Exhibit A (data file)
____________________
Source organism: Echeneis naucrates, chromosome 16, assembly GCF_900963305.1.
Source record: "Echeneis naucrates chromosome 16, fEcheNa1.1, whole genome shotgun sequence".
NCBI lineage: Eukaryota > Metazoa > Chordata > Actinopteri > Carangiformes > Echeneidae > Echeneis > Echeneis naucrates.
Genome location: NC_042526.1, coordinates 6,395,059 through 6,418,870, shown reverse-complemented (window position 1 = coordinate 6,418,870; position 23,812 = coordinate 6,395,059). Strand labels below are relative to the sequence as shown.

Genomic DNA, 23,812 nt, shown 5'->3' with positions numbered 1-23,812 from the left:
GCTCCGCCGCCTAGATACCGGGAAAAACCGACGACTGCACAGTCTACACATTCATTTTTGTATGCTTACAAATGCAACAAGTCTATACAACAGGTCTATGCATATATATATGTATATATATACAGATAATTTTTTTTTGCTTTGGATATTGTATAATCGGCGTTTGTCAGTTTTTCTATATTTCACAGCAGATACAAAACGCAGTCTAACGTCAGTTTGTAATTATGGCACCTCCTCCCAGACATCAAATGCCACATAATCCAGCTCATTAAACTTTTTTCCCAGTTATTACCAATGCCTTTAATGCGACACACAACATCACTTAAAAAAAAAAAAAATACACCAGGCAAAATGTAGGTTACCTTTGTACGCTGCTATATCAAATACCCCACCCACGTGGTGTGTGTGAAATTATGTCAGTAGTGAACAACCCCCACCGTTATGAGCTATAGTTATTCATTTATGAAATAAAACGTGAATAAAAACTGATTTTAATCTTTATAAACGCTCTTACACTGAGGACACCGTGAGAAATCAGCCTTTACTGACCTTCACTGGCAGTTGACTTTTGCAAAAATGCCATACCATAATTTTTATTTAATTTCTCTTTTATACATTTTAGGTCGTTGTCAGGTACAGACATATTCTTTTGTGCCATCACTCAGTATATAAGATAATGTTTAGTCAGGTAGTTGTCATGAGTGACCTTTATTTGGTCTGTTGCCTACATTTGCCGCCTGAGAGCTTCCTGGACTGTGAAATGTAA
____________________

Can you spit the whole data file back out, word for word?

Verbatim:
Source organism: Echeneis naucrates, chromosome 16, assembly GCF_900963305.1.
Source record: "Echeneis naucrates chromosome 16, fEcheNa1.1, whole genome shotgun sequence".
NCBI lineage: Eukaryota > Metazoa > Chordata > Actinopteri > Carangiformes > Echeneidae > Echeneis > Echeneis naucrates.
Genome location: NC_042526.1, coordinates 6,395,059 through 6,418,870, shown reverse-complemented (window position 1 = coordinate 6,418,870; position 23,812 = coordinate 6,395,059). Strand labels below are relative to the sequence as shown.

Genomic DNA, 23,812 nt, shown 5'->3' with positions numbered 1-23,812 from the left:
GCTCCGCCGCCTAGATACCGGGAAAAACCGACGACTGCACAGTCTACACATTCATTTTTGTATGCTTACAAATGCAACAAGTCTATACAACAGGTCTATGCATATATATATGTATATATATACAGATAATTTTTTTTTGCTTTGGATATTGTATAATCGGCGTTTGTCAGTTTTTCTATATTTCACAGCAGATACAAAACGCAGTCTAACGTCAGTTTGTAATTATGGCACCTCCTCCCAGACATCAAATGCCACATAATCCAGCTCATTAAACTTTTTTCCCAGTTATTACCAATGCCTTTAATGCGACACACAACATCACTTAAAAAAAAAAAAAATACACCAGGCAAAATGTAGGTTACCTTTGTACGCTGCTATATCAAATACCCCACCCACGTGGTGTGTGTGAAATTATGTCAGTAGTGAACAACCCCCACCGTTATGAGCTATAGTTATTCATTTATGAAATAAAACGTGAATAAAAACTGATTTTAATCTTTATAAACGCTCTTACACTGAGGACACCGTGAGAAATCAGCCTTTACTGACCTTCACTGGCAGTTGACTTTTGCAAAAATGCCATACCATAATTTTTATTTAATTTCTCTTTTATACATTTTAGGTCGTTGTCAGGTACAGACATATTCTTTTGTGCCATCACTCAGTATATAAGATAATGTTTAGTCAGGTAGTTGTCATGAGTGACCTTTATTTGGTCTGTTGCCTACATTTGCCGCCTGAGAGCTTCCTGGACTGTGAAATGTAA